Kellyanne Conway blasts Watergate witness testimony: Democrats 'picking their lawyers from TV now'

White House counselor Kellyanne ConwayKellyanne Elizabeth ConwayBiden calls for equal pay for US women's soccer team Biden calls for equal pay for US women's soccer team Watchdog group launches petition to demand Kellyanne Conway resign for violating Hatch Act MORE slammed John Dean hours ahead of his testimony on the Mueller report, saying “they are picking lawyers from TV now.”

“It’s really something,” Conway told Fox News on Monday. “I’ve never been disbarred.”

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Dean, a vocal Trump critic who served as White House counsel for former President Nixon, will be the central witness during Monday afternoon’s House Judiciary Committee hearing on the special counsel’s report on Russian interference in the 2016 election.

Dean was intimately involved in the Watergate cover-up, pleaded guilty to obstructing justice and served four months in prison for his role. His testimony to the Senate Watergate Committee in 1973 helped lead to Nixon’s resignation.

“I passed four state bars, never been disbarred,” Conway continued. “Never went to jail for obstruction of justice and don't plan on it.”

"Remember, he also tried to derail Brett KavanaughBrett Michael KavanaughAnticipation builds for final Supreme Court rulings Anticipation builds for final Supreme Court rulings Trump throws support behind 'no brainer' measure to ban burning of American flag MORE's nomination,” Conway added. “He’s not a credible person."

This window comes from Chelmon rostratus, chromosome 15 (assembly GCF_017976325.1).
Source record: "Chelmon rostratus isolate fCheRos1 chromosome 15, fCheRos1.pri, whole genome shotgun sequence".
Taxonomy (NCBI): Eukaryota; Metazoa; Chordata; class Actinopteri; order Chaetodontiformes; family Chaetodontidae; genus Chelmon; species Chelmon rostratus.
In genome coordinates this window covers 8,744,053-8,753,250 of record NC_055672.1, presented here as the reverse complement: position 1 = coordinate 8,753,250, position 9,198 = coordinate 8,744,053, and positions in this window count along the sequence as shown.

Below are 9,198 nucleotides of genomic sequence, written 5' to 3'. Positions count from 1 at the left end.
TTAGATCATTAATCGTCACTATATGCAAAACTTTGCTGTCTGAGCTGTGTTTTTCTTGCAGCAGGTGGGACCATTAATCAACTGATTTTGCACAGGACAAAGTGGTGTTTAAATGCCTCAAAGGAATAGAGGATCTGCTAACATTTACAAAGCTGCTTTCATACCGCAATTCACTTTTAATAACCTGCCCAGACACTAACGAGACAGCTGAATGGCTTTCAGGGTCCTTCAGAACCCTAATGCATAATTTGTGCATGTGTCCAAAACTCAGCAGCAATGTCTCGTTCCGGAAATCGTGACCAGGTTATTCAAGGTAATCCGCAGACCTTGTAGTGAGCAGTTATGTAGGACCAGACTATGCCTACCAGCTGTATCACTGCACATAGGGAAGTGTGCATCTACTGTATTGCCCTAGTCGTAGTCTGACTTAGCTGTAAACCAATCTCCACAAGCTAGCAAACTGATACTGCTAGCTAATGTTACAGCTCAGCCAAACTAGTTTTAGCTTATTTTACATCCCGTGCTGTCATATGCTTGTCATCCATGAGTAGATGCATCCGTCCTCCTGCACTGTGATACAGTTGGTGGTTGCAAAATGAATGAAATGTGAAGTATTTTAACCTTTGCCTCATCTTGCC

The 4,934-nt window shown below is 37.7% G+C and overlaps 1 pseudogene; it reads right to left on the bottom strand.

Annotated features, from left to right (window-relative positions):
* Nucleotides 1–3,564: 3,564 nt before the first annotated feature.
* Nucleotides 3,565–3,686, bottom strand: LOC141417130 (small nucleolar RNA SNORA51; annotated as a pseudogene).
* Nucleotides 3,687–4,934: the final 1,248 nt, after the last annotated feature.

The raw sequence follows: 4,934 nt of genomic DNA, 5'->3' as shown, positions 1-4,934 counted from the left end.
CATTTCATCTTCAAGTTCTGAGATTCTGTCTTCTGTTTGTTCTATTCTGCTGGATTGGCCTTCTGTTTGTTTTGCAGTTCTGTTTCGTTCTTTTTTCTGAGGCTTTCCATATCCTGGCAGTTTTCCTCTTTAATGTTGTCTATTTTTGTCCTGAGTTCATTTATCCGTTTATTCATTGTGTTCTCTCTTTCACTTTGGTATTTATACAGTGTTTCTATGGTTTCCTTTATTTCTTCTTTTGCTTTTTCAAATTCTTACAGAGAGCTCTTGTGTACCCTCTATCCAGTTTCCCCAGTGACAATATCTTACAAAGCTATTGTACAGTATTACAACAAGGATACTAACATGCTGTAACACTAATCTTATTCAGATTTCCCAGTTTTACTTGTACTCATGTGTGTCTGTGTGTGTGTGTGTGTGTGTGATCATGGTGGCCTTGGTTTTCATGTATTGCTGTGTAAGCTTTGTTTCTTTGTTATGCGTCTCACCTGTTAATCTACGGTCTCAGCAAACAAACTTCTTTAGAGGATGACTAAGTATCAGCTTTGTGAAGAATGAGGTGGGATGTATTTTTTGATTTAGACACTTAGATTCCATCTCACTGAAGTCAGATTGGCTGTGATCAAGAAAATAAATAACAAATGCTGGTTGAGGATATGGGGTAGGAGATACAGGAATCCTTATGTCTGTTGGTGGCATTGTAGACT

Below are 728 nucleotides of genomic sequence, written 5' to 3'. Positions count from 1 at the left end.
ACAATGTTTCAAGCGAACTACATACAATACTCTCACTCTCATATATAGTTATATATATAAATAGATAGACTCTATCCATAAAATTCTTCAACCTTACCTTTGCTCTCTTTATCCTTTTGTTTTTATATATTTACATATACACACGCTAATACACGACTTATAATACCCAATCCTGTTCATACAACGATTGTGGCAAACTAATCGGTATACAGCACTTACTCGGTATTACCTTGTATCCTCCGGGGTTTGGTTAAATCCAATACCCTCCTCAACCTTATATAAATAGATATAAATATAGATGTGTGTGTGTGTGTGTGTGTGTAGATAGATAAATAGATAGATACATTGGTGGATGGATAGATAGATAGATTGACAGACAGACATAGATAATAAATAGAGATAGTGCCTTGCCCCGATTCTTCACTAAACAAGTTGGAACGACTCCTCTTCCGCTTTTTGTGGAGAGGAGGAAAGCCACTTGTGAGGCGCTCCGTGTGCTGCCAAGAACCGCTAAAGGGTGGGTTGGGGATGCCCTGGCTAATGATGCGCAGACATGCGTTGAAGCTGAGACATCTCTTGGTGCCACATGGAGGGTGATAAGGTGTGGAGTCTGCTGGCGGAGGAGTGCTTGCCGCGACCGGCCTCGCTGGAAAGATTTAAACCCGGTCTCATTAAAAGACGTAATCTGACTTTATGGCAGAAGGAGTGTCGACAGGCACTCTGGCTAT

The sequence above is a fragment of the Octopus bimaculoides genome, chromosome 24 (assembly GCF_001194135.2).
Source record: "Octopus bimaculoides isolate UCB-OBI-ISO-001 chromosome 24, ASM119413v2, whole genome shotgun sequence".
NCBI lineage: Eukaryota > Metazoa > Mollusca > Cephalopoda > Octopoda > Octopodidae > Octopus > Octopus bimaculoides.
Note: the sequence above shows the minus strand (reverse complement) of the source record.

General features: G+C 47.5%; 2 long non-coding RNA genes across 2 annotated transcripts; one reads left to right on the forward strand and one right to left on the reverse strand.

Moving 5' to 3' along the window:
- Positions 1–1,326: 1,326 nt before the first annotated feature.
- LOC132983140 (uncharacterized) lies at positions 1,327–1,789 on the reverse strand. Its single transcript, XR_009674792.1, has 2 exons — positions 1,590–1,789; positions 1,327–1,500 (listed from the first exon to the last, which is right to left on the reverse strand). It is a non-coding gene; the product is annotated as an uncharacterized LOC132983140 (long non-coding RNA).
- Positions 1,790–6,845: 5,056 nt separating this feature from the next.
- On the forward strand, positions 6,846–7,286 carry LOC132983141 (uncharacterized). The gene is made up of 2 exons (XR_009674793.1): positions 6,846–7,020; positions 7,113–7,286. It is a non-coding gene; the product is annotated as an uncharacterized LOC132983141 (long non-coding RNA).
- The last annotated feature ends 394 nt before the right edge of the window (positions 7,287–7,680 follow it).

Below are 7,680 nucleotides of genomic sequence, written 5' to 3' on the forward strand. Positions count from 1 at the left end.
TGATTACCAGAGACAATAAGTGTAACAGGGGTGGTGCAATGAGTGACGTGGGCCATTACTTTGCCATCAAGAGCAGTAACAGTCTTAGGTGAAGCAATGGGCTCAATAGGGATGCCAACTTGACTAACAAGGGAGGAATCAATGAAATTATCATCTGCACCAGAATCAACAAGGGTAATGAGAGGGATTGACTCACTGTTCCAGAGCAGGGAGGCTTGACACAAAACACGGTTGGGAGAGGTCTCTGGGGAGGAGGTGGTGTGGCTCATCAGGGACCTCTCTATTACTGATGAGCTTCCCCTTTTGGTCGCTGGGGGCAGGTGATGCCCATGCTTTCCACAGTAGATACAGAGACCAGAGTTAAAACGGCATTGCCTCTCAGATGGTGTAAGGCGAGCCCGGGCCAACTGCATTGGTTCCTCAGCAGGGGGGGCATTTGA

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Democrats say Dean is an ideal witness who has historical knowledge and context on obstruction of justice within the White House. Rep. Ted LieuTed W. LieuOvernight Defense: Trump doubles down on claim Iran attacked tankers | Iran calls accusations 'alarming' | Top nuke official quietly left Pentagon | Pelosi vows Congress will block Saudi arms sale Overnight Defense: Trump doubles down on claim Iran attacked tankers | Iran calls accusations 'alarming' | Top nuke official quietly left Pentagon | Pelosi vows Congress will block Saudi arms sale Lieu trolls Trump with 'warning' to foreign powers on office door MORE (D-Calif.) of the House Judiciary Committee said Dean is “very immersed in what the actual procedures and laws are regarding issues of executive privilege, executive power versus congressional subpoenas.”

Republicans, on the other hand, see Dean’s involvement as political theater in an investigation that’s long been closed. Rep. Doug CollinsDouglas (Doug) Allen CollinsTensions between Democrats, Justice cool for a day Tensions between Democrats, Justice cool for a day Nadler reaches deal with Justice on Mueller documents on eve of contempt vote MORE (Ga.), the House Judiciary Committee’s top Republican, criticized the move as “part of a strategy to turn the Committee’s oversight hearings into a mock-impeachment inquiry rather than a legitimate exercise in congressional oversight.”